Water & Drought

Fixed before next big rains? Lawmakers quiz water officials on Oroville Dam repair

New look at Oroville Dam spillway after reopening

New video shows water coming down Oroville Dam's main spillway on March 21, 2017. The dam’s main spillway fractured Feb. 7, 2017, prompting a temporary shutdown of the structure as a big storm rolled in. On Wednesday, more than a month after a nea
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New video shows water coming down Oroville Dam's main spillway on March 21, 2017. The dam’s main spillway fractured Feb. 7, 2017, prompting a temporary shutdown of the structure as a big storm rolled in. On Wednesday, more than a month after a nea

California lawmakers pressed state officials Tuesday on the repair effort at Oroville Dam, demanding to see contract details to make sure the bulk of the work will be completed in time for the next rainy season.

Members of the state Senate Natural Resources and Water Committee, at an hourlong oversight hearing on the Oroville crisis, questioned Secretary John Laird, the head of the Department of Water Resources and Natural Resources, on the specifications of the $275 million contract awarded earlier this month to Kiewit Corp. of Omaha, Neb., to fix the dam’s two damaged spillways.

“Is it written in a way that we’re protected?” asked committee Chairman Robert Hertzberg, questioning whether Kiewit would be assessed penalties if work isn’t completed on time.

Committee Vice Chairman Jeff Stone recalled the bonuses paid to contractors for completing work early on damaged Southern California freeways after the Northridge earthquake and asked if similar incentives were included in Kiewit’s contract.

Bill Croyle, acting director of DWR, said he didn’t know enough about the specifics of the contract and said a deputy director, Mark Andersen, would have the details.

“We need to have a meeting with him on the contract,” said Sen. Jim Nielsen, R-Gerber, whose district includes the area around Oroville.

Andersen couldn’t be reached for comment, but Erin Mellon, spokeswoman for the Natural Resources Agency, which oversees DWR, said the contract includes “liquidated damages.” That means Kiewit would suffer financial penalties “for not completing specific portions of work within the specified time frame.”

In an interview after the hearing, Croyle reiterated his prior statements that the two spillways can be fixed by this November, when the next rainy season usually begins. “We’re going to be working very hard to get the whole thing built,” he said.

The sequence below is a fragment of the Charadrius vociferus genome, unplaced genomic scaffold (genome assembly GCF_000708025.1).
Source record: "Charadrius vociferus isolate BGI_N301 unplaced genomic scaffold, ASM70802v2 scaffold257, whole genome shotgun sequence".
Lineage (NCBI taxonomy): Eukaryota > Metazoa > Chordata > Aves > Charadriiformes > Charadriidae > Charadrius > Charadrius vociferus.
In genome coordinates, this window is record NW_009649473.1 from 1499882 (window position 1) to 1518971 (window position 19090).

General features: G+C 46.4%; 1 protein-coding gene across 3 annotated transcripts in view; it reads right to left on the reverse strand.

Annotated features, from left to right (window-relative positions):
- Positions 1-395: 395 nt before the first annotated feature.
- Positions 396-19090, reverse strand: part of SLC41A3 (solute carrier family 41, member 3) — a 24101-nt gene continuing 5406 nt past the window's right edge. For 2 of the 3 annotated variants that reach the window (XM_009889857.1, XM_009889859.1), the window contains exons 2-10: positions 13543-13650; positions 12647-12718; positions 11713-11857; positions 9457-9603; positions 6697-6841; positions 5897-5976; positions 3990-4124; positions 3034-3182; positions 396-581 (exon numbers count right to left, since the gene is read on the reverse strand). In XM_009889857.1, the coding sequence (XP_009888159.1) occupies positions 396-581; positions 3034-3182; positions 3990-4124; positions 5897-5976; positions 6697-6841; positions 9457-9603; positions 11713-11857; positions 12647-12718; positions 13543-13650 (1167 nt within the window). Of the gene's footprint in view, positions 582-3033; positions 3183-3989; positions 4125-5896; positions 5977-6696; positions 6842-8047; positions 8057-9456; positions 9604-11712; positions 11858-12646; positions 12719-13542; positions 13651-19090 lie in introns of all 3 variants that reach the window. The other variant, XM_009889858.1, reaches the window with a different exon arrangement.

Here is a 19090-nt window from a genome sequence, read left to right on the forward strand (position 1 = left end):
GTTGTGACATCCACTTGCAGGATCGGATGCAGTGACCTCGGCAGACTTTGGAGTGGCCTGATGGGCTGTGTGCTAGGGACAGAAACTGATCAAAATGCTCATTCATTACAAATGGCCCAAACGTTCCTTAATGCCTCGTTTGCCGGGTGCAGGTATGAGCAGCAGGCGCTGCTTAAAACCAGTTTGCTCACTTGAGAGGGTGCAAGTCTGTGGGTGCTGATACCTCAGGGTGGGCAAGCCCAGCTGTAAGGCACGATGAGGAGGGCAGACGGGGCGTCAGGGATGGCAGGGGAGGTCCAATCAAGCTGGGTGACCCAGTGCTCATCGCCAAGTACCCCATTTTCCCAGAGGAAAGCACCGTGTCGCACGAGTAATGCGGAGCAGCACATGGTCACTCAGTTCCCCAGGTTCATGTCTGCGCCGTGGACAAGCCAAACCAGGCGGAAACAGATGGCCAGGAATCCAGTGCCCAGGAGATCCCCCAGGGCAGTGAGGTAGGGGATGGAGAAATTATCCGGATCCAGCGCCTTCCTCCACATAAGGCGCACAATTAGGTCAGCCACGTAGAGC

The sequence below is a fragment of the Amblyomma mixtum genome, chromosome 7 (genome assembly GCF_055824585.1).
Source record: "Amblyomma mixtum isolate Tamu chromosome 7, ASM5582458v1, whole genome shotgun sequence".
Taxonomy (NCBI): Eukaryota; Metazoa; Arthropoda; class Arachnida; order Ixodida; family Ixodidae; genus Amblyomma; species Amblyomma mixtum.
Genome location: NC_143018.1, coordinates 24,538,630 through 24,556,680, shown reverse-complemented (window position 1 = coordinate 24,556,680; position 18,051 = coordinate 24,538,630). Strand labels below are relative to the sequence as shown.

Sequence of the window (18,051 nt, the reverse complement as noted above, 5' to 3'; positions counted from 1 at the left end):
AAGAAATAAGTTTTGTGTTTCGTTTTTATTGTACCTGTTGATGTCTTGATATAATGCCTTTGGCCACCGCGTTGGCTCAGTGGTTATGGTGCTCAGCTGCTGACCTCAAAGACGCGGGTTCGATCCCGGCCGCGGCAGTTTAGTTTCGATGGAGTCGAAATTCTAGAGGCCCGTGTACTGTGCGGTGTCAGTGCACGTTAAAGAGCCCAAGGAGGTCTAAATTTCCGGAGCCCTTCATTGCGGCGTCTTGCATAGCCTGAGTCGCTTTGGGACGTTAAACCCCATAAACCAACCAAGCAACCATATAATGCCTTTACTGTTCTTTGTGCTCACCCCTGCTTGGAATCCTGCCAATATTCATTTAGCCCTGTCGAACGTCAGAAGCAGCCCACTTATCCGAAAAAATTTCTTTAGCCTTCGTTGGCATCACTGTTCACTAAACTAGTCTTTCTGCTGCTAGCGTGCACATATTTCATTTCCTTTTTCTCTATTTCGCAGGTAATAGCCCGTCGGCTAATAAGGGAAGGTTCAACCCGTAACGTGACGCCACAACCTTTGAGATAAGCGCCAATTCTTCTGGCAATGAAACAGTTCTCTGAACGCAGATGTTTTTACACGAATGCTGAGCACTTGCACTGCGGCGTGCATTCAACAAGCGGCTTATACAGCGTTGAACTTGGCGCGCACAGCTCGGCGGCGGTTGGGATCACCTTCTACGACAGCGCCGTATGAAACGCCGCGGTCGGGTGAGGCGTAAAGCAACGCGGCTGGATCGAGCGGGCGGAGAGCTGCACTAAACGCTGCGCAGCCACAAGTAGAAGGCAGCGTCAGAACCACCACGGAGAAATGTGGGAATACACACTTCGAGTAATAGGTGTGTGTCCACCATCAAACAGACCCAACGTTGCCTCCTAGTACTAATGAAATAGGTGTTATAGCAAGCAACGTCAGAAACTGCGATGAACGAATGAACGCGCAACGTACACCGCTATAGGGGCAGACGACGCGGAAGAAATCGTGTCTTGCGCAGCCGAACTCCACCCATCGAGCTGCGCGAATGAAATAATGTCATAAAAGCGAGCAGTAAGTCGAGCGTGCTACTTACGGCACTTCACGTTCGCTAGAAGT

But state officials acknowledged the likelihood that some of the work will have to wait until next summer. Mellon said the Kiewit contract runs through January 2019.

Even if some of the work lasts into next year, Croyle insisted the Oroville spillways would be functional by November. He noted that the battered main spillway, which fractured in two Feb. 7, was able to release enough water to prevent disaster five days later and has been releasing water sporadically in the weeks that followed to keep reservoir levels down.

“Worst-case scenario, we could continue like we are today,” Croyle said.

Croyle had a somewhat testy exchange with Assemblyman James Gallagher, R-Yuba City, who sat in on the hearing. Croyle said the dam’s emergency spillway worked during the height of the emergency – a statement that Gallagher found baffling.

After the main spillway fractured, dam operators temporarily shut the structure down. Water rose so high that for the first time ever it flowed over the emergency spillway, which consists of a concrete lip over an unlined hillside. A day later, as severe erosion on the hill threatened the integrity of the emergency spillway, officials ordered the evacuation of 188,000 downstream residents.

Croyle said the erosion exceeded projections but insisted, “I believe the emergency spillway worked.”

Bill Croyle, acting director of Department of Water Resources, explains the current plans to fix the Oroville spillway and the emergency spillway.

Dale Kasler: 916-321-1066, @dakasler

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